From the environment to AI: Disruptive forces in the food and beverage industry

The food and beverage industry is heavily influenced by external factors. Whether they be economic, environmental, political or technological, the effects, often referred to as disruptive forces, can be significant in both positive and negative ways.

“Disruptive forces result in a breakthrough or a step change that transforms society,” said Charles Banks, co-founder of thefoodpeople while speaking at IFE 2024.

So how are these external factors currently influencing the food and beverage industry?

The economy and the food and beverage industry

The recent cost-of-living crisis has had a huge impact on manufacturers and consumers. For manufacturers, the increase in energy and supply costs has heavily impacted profits. However, some manufacturers have passed these costs onto the consumer, with the retail price of commodities such as butter​ and olive oil​, rising. Similarly, commodities containing these ingredients have increased for consumers.

There will be a “straightforward price increase” for consumers, said Dirk Van de Put, chief executive of confectionery manufacturer, Mondelēz International, in response to the increase in the cost of sugar​.

This rise in the cost of food and beverages has resulted in a squeeze on already tight household budgets.

According to financial forecaster Trading Economics, consumer confidence in Europe has been on a steady decline over the past decade and reached a record low of -29.70 points in September of 2022.

British brand watchdog, Which, says food prices remain a major concern for consumers, with 85% of UK consumers having equal concern for food prices as energy prices.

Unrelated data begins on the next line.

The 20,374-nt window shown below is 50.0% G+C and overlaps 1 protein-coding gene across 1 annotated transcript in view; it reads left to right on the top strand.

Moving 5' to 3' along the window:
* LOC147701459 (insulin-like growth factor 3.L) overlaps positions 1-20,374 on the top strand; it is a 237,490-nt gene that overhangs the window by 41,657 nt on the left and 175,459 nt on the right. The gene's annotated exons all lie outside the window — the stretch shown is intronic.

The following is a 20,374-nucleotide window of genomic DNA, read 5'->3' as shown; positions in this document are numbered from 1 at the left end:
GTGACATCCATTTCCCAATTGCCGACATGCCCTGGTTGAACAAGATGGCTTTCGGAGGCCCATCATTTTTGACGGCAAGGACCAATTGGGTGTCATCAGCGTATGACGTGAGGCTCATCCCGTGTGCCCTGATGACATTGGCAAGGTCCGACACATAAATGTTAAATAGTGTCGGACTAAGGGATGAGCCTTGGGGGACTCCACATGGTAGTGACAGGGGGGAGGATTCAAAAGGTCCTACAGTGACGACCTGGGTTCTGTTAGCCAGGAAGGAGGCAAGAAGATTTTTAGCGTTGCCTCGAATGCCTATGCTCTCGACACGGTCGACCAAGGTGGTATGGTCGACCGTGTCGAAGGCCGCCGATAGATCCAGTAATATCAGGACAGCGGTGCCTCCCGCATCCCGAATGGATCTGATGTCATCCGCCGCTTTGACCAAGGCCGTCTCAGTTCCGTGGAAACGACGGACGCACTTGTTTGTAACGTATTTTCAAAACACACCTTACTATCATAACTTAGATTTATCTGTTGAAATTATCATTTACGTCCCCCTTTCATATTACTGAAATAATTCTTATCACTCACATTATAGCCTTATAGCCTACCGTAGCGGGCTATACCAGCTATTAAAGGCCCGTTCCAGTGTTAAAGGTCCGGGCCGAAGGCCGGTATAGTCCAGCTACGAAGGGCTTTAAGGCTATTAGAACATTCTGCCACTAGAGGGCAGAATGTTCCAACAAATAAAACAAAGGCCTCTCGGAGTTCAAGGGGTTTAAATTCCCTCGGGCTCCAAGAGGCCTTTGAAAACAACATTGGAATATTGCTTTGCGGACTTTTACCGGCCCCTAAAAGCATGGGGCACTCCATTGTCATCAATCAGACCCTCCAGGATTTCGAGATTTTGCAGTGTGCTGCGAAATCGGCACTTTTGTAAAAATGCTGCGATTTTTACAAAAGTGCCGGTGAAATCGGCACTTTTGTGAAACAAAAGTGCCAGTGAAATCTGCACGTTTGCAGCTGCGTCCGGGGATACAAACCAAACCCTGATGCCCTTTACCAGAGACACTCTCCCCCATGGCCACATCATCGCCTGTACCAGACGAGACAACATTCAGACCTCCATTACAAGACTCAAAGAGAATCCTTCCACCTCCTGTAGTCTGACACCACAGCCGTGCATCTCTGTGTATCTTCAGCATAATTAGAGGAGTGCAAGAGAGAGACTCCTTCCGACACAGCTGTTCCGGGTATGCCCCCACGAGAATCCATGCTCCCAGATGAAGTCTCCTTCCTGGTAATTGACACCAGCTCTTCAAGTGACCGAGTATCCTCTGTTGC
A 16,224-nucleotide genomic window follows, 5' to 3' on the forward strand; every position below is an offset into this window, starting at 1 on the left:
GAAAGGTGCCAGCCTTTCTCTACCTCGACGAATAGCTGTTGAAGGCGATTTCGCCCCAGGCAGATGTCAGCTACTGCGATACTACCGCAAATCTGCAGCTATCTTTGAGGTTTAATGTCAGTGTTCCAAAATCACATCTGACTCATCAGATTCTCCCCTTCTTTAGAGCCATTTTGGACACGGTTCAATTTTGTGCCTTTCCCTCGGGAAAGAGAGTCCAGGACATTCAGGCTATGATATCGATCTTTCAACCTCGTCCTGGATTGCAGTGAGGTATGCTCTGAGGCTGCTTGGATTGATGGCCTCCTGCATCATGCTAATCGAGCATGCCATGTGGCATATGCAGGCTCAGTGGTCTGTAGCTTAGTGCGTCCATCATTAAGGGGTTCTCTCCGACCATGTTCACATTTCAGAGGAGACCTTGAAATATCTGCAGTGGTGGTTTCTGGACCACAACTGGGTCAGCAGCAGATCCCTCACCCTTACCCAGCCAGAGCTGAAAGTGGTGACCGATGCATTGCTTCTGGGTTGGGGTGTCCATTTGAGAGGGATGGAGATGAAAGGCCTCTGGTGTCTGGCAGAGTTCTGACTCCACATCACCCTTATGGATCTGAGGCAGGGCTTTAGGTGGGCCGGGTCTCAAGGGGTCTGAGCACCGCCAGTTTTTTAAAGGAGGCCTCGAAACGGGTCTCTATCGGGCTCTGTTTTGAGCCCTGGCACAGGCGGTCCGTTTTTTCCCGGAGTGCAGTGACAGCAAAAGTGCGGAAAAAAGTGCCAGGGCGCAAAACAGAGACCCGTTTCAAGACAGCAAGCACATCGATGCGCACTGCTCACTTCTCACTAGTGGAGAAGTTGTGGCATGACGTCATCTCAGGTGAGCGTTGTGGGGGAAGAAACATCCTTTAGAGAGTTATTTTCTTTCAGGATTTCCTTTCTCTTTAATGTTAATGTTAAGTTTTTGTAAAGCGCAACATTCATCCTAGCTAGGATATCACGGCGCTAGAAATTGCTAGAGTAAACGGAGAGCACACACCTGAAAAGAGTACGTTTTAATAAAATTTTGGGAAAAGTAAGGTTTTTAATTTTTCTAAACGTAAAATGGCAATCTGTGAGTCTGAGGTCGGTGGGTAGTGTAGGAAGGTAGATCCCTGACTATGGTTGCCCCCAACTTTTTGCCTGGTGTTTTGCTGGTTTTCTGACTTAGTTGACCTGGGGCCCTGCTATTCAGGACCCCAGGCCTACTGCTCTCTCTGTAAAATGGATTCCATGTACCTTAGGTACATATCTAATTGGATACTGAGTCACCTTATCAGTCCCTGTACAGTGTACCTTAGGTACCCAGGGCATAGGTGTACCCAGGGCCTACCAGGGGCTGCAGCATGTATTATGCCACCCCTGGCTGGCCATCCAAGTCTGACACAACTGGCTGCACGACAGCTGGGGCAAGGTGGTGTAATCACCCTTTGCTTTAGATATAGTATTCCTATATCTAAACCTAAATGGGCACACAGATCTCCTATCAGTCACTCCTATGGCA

Additionally, some manufacturers have moved to reduce the size of their products, without reducing the price, in a process that’s come to be known as shrinkflation​. This has eroded consumer trust and it is often done quietly and seen by many as an underhand way to boost profits.

“We have been absorbing rising raw material and operational costs for some time, but the growing pressures mean that we can’t keep things as they are. Reducing the size of our products is not a decision that we take easily,” a spokesperson for Mars Wrigley told FoodNavigator.

Drought has had a huge impact on the food industry and continues to be an ongoing threat to food security. GettyImages/Nes

The environment and the food and beverage industry

Another major influence on the food and beverage industry is the environment. In fact, the environment is arguably the single biggest influence on the food and beverage industry. The importance of establishing sustainable and resilient supply chains​ has gained widespread attention in recent years as food security has been severely impacted by extreme weather events resulting from climate change.

These extreme weather events are threatening crops and livestock, and are becoming more prevalent across the globe, as the changing climate alters weather patterns.

According to the European Environment Agency (EEA), Europe has experienced an increasing number of severe weather-related natural hazards, including droughts, forest fires, heatwaves, storms and heavy rain, over the past decade.

“These events are unfortunate reminders of the changing and volatile climate that Europe needs to adapt and prepare for, while taking action to drastically reduce carbon emissions in order to slow down and limit climate change,” says a spokesperson for the EEA.

And these extreme weather events are not only limited to Europe. The United Nations (UN) has warned that the consequences of global climate change now include, among others, intense droughts, water scarcity, severe fires, rising sea levels, flooding, melting polar ice, catastrophic storms and declining biodiversity.

Just recently, FoodNavigator reported on the peanut shortage​ affecting European manufacturers, resulting from a drought in Argentina, which affected the 2022/23 growing season.